Resilience— the ability to bounce back from adversity—is a necessary skill for coping with life's inevitable obstacles and one of the key ingredients to success, says psychologist Karen Reivich. Jean talks with Karen, co-director of the Penn Resiliency Project and author of The Resilience Factor, about how you can become a more resilient person.
Keep a "good stuff" journal. Write down three good things that happened in your day, why it happened and how it made you feel, Karen says. "It's a way to counteract the intense load of negativity that we all withstand day to day," she says. "It rejuvenates you."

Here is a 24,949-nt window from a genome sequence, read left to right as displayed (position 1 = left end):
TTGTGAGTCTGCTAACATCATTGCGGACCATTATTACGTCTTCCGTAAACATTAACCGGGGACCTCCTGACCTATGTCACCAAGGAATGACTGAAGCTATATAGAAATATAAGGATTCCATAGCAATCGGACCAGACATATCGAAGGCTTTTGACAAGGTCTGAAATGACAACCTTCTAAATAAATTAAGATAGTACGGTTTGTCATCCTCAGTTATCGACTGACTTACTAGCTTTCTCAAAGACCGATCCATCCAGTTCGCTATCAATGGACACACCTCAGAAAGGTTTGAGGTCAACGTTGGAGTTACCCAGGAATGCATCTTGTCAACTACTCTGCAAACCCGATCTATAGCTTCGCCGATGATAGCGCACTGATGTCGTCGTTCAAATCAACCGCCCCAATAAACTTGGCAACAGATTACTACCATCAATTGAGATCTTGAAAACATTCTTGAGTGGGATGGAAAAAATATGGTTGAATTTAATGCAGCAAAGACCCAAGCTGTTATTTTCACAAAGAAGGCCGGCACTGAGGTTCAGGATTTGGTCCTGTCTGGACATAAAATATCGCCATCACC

Fight back against your inner critic. Instead of beating yourself up when you're feeling stressed, tell yourself things like, "That's not true because…" and find one piece of evidence that disproves your negativity. This lowers anxiety and builds resilience, Karen says.
Take purposeful action. Focus on where you have control and believe that you have to ability to create change, Karen says. "When you see yourself in control, all of the parts of your brain that are sending you messages about feeling helpless and feeling overwhelmed lessen."
Don't treat criticism and rejection as catastrophes. "Hear it—if there's a grain of truth in it, confront it, but [do] not blow it out of proportion," Karen says.